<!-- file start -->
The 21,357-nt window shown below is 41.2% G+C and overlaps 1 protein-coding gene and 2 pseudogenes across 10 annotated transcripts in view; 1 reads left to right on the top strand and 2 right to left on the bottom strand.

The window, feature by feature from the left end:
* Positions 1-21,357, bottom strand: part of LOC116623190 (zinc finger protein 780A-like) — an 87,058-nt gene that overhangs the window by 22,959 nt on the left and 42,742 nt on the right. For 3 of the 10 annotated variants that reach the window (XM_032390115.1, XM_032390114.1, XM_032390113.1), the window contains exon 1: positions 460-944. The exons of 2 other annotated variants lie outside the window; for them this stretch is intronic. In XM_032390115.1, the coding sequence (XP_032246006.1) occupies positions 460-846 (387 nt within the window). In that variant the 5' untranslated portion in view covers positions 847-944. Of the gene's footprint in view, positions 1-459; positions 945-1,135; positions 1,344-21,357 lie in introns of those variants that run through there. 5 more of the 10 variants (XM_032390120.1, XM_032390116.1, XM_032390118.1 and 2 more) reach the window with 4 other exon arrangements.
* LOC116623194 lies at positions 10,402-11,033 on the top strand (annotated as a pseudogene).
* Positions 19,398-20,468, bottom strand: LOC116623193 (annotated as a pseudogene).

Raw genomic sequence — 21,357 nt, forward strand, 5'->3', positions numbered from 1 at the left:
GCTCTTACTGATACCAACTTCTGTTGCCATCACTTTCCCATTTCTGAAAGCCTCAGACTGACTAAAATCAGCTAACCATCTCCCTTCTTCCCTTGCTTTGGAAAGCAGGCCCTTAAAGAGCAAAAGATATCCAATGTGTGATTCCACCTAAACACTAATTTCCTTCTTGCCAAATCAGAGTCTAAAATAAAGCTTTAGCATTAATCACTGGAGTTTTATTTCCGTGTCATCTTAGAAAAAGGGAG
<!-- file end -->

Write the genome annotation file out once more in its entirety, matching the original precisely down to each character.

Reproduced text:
The 21,357-nt window shown below is 41.2% G+C and overlaps 1 protein-coding gene and 2 pseudogenes across 10 annotated transcripts in view; 1 reads left to right on the top strand and 2 right to left on the bottom strand.

The window, feature by feature from the left end:
* Positions 1-21,357, bottom strand: part of LOC116623190 (zinc finger protein 780A-like) — an 87,058-nt gene that overhangs the window by 22,959 nt on the left and 42,742 nt on the right. For 3 of the 10 annotated variants that reach the window (XM_032390115.1, XM_032390114.1, XM_032390113.1), the window contains exon 1: positions 460-944. The exons of 2 other annotated variants lie outside the window; for them this stretch is intronic. In XM_032390115.1, the coding sequence (XP_032246006.1) occupies positions 460-846 (387 nt within the window). In that variant the 5' untranslated portion in view covers positions 847-944. Of the gene's footprint in view, positions 1-459; positions 945-1,135; positions 1,344-21,357 lie in introns of those variants that run through there. 5 more of the 10 variants (XM_032390120.1, XM_032390116.1, XM_032390118.1 and 2 more) reach the window with 4 other exon arrangements.
* LOC116623194 lies at positions 10,402-11,033 on the top strand (annotated as a pseudogene).
* Positions 19,398-20,468, bottom strand: LOC116623193 (annotated as a pseudogene).

Raw genomic sequence — 21,357 nt, forward strand, 5'->3', positions numbered from 1 at the left:
GCTCTTACTGATACCAACTTCTGTTGCCATCACTTTCCCATTTCTGAAAGCCTCAGACTGACTAAAATCAGCTAACCATCTCCCTTCTTCCCTTGCTTTGGAAAGCAGGCCCTTAAAGAGCAAAAGATATCCAATGTGTGATTCCACCTAAACACTAATTTCCTTCTTGCCAAATCAGAGTCTAAAATAAAGCTTTAGCATTAATCACTGGAGTTTTATTTCCGTGTCATCTTAGAAAAAGGGAG